Using workflows for fun & profit
Everyone hates "process", but let's face it: without an established workflow, you're going nowhere fast.
Every software team has a process they use to complete work. Normalizing that process–i.e., establishing it as a workflow–makes it clearly structured and repeatable, which, in turn, makes it scalable. At Atlassian, we take an iterative approach to workflow management because it helps us meet our goals faster and exemplifies our team culture. We are experts in agile workflow management (if we do say so ourselves), and we want to help you become experts too!
Start simple, start now
When implementing a workflow for the team, always start simple. Fight the temptation to spend weeks (over-)engineering it. Overly complex workflows are hard to understand and adopt–not to mention adapt. For software teams, we recommend these basic workflow states:
- To do - work that has not been started
- In progress - work that is actively being looked at by the team
- Code review - work that is completed, but awaiting review
- Done - work that is completely finished and meets the team's definition of done
In an issue tracker, these statuses flow from one to the next using transitions which structure the workflow.
Some software teams include additional states in their workflow that help them track the status of work more precisely.
Awaiting QA - work that has been implemented, but is still waiting for a tester review (see our article on agile testing for more details)
Ready to merge - code that has been reviewed and is ready to merge into the master or release branch
Each state in the workflow doesn't need to be handled by a different person. As an agile team matures, developers handle more and more of the work–from design all the way through to delivery. An autonomous team that can handle heterogeneous work is one of the hallmarks of agility, after all.
Healthy workflows adapt to the needs of the team. Occasional pain is normal. Chronic pain is not.
Discuss each pain point in the team's retrospective, and keep in mind that each team will have slightly different values based on their project, technology stack, and method in which they like to work. That's why it's important to choose an issue tracker that has a flexible workflow configuration. Too many teams compromise their work style to fit a particular toolset, which is frustrating for everyone. So team members start to avoid using that tool altogether, compounding frustration across the team and generally wreaking havoc. And when morale falls, productivity suffers. That's a double whammy we all want to avoid!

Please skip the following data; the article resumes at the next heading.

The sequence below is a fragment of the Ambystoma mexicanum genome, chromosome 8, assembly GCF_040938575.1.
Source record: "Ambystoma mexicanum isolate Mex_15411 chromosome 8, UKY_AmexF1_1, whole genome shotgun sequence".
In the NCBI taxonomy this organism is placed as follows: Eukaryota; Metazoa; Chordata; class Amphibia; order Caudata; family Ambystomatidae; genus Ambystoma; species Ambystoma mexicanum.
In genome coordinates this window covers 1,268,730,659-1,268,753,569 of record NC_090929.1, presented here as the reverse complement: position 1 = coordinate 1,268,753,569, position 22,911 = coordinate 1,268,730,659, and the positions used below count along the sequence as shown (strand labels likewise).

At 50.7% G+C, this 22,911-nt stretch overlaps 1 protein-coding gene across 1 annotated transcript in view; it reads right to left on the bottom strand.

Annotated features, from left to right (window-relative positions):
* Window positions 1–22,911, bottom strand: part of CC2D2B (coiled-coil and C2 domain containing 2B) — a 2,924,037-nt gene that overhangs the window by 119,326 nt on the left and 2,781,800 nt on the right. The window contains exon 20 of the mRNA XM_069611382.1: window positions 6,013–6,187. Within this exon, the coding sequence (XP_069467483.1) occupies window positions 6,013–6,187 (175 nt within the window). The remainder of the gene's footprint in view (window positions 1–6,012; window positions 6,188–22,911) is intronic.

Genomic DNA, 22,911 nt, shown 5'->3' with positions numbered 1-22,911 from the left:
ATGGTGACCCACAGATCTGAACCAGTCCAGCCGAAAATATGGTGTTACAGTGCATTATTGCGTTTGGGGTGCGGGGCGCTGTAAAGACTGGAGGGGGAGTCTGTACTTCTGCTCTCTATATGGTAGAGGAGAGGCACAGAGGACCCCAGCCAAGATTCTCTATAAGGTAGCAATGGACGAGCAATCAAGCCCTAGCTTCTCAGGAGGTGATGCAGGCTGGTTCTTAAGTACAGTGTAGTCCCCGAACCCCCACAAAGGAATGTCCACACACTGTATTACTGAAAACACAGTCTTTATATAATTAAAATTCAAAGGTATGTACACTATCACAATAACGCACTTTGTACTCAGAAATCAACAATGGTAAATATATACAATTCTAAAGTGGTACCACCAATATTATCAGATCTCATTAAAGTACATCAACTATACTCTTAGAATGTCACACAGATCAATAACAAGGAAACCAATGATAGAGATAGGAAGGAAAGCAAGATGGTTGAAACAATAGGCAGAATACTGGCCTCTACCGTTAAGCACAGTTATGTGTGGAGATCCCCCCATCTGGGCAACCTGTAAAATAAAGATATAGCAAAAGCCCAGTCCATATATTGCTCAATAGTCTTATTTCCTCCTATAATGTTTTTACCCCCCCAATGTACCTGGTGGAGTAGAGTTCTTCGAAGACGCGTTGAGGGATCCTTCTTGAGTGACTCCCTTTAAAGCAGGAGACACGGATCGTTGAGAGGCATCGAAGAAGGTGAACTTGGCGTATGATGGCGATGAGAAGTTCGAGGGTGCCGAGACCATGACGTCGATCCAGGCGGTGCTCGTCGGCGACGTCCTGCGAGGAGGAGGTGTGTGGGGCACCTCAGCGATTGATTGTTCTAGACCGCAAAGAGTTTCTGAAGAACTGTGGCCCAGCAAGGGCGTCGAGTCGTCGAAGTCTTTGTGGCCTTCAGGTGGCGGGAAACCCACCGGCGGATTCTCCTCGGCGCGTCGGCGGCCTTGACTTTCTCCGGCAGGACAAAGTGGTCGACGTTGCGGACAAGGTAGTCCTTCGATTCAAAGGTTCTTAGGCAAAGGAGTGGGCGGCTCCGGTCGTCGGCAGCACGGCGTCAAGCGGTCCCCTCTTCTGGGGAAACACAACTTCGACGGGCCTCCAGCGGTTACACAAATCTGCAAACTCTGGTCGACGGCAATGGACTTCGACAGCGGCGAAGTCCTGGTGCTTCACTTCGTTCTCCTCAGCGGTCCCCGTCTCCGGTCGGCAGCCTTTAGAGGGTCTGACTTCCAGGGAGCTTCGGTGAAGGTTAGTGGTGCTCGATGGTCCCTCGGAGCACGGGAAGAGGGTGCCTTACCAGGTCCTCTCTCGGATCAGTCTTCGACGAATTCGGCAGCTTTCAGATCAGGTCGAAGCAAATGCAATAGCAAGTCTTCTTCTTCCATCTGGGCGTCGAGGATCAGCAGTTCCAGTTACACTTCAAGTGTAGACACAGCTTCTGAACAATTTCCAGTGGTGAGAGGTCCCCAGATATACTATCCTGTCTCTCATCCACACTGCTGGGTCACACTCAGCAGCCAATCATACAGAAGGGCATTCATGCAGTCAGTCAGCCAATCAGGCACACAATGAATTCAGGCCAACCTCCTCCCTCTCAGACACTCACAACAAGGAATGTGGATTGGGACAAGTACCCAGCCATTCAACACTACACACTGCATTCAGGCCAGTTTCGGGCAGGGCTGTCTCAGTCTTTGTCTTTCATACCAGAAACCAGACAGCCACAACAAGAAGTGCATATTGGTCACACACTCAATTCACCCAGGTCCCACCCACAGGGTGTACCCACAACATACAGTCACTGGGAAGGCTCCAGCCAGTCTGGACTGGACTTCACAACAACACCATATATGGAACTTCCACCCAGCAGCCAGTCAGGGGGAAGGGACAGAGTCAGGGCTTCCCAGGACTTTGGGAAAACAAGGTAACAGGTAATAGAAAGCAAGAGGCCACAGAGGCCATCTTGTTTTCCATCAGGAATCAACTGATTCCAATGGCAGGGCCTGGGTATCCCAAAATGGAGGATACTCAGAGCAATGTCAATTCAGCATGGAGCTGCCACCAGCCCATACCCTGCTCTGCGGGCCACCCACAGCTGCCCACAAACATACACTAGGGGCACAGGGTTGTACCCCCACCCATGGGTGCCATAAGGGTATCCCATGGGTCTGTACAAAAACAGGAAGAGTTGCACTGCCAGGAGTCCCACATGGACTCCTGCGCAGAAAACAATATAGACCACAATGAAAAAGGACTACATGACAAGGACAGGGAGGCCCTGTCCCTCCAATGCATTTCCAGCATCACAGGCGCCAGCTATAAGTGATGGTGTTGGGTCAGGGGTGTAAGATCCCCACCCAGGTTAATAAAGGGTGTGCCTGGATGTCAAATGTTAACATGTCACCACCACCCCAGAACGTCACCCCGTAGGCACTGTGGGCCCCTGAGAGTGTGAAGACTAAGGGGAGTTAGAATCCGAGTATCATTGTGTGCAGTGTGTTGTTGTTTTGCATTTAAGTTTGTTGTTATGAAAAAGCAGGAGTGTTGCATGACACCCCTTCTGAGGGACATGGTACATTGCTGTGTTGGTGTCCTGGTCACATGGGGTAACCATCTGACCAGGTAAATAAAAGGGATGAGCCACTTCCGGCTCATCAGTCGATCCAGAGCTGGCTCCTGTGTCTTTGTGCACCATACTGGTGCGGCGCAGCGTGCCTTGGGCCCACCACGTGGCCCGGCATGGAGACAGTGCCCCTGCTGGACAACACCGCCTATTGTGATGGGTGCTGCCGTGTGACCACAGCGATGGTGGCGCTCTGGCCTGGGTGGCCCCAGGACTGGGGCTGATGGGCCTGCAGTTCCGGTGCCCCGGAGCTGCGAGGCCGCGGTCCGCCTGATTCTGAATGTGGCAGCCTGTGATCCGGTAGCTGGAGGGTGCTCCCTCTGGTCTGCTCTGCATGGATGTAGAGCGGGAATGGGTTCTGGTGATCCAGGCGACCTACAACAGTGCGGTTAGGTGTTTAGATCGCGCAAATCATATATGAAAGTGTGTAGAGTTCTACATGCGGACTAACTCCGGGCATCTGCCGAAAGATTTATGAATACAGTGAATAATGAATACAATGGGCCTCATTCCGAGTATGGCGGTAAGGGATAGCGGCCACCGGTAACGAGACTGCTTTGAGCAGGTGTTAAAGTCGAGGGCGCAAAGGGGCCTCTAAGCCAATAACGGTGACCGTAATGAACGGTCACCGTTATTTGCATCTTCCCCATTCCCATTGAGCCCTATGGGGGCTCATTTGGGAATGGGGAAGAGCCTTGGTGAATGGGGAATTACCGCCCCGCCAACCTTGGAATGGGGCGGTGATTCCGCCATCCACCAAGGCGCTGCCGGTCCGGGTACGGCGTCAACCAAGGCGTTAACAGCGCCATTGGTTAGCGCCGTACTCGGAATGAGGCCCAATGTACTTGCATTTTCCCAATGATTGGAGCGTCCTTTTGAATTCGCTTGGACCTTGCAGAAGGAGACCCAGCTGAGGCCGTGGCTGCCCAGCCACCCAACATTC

Teams that are new to agile or that don't have cross-functional skills often end up with "mini waterfalls" in their workflow. For example, design kicks off a work item with a mockup. Development does the implementation. Test confirms quality. Each state is blocked until the former state is complete. Sound familiar? That's waterfall. But we can do much better with agile workflows to unblock the team and make development easier.
Optimize the workflow
When you're comfortable with the basic workflow and are ready to customize it, create statuses for each type of work in a team's process. Ideation, design, development, code review, and test are functionally different and can be individual statuses. Aim for a lean set of statues that still clearly communicate what phase a piece of work is in.
Project statuses can also be shared with the rest of the organization. When building a workflow, think about which metrics are important to report on and what non-team members might be interested in learning. For example, a well designed workflow answers the following questions:
- What work has the team completed?
- Is the backlog of work increasing or keeping pace with the team?
- How many items are in each status?
- Are there any bottlenecks that are slowing the team down?
- How long does it take to complete an average task?
- How many work items didn't pass our quality standards the first time around?
The next step in optimizing the workflow is to ensure an steady stream of work through the workflow. Work-in-progress (WIP) limits dictate a minimum and maximum number of issues in a particular state of the workflow, making sure each state in the workflow has enough work to keep the team fully utilized, but not so much that they lose focus because they're juggling priorities. Enforcing work-in-progress limits will quickly show which processes in the team are slowing down the overall work through the pipeline. As the team learns to optimize around its work-in-progress limits, throughput will increase. (See the article on WIP limits for more details.)
The challenges of scaling a workflow
Organizations that have several agile teams face special challenges with workflows. Teams often want to optimize their own workflow to reflect their unique process and culture. Perfectly understandable. But it can create headaches when different teams use different processes but work on the same project.
Agile teams that work together can benefit from sharing the same workflow. Using the same workflow can make transitioning work between agile teams easier, because they use the same conventions for defining and delivering work. Creating a common process usually involves some give and take from both teams. That's good! They'll learn from one another and come out with a better workflow in the end.
ProTip: With JIRA Software, Atlassian's issue tracker, teams can share workflows but have different representations of the process on their agile board. This ability leads to flexible visualization options without sacrificing the shared asset of workflow.
No matter what your workflow looks like, the process of developing it should be agile, too. Discuss it in retrospectives from time to time, and adapt it as the team's culture and composition changes.
Put it into practice
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